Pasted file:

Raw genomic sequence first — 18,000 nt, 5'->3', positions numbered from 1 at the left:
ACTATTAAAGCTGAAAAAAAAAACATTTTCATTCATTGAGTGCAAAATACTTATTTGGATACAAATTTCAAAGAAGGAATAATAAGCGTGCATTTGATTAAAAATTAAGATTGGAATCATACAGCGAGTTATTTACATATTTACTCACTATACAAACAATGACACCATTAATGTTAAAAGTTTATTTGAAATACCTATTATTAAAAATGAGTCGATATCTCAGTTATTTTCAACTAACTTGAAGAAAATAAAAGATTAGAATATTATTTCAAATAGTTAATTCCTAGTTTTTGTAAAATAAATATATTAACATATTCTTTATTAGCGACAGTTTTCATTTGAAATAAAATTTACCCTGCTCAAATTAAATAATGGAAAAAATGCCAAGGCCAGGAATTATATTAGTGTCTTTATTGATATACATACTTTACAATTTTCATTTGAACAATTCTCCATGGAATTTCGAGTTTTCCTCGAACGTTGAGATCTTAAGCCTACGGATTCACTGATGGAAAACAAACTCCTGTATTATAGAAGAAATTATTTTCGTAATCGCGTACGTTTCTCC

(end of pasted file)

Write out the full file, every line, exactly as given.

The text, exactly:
Raw genomic sequence first — 18,000 nt, 5'->3', positions numbered from 1 at the left:
ACTATTAAAGCTGAAAAAAAAAACATTTTCATTCATTGAGTGCAAAATACTTATTTGGATACAAATTTCAAAGAAGGAATAATAAGCGTGCATTTGATTAAAAATTAAGATTGGAATCATACAGCGAGTTATTTACATATTTACTCACTATACAAACAATGACACCATTAATGTTAAAAGTTTATTTGAAATACCTATTATTAAAAATGAGTCGATATCTCAGTTATTTTCAACTAACTTGAAGAAAATAAAAGATTAGAATATTATTTCAAATAGTTAATTCCTAGTTTTTGTAAAATAAATATATTAACATATTCTTTATTAGCGACAGTTTTCATTTGAAATAAAATTTACCCTGCTCAAATTAAATAATGGAAAAAATGCCAAGGCCAGGAATTATATTAGTGTCTTTATTGATATACATACTTTACAATTTTCATTTGAACAATTCTCCATGGAATTTCGAGTTTTCCTCGAACGTTGAGATCTTAAGCCTACGGATTCACTGATGGAAAACAAACTCCTGTATTATAGAAGAAATTATTTTCGTAATCGCGTACGTTTCTCC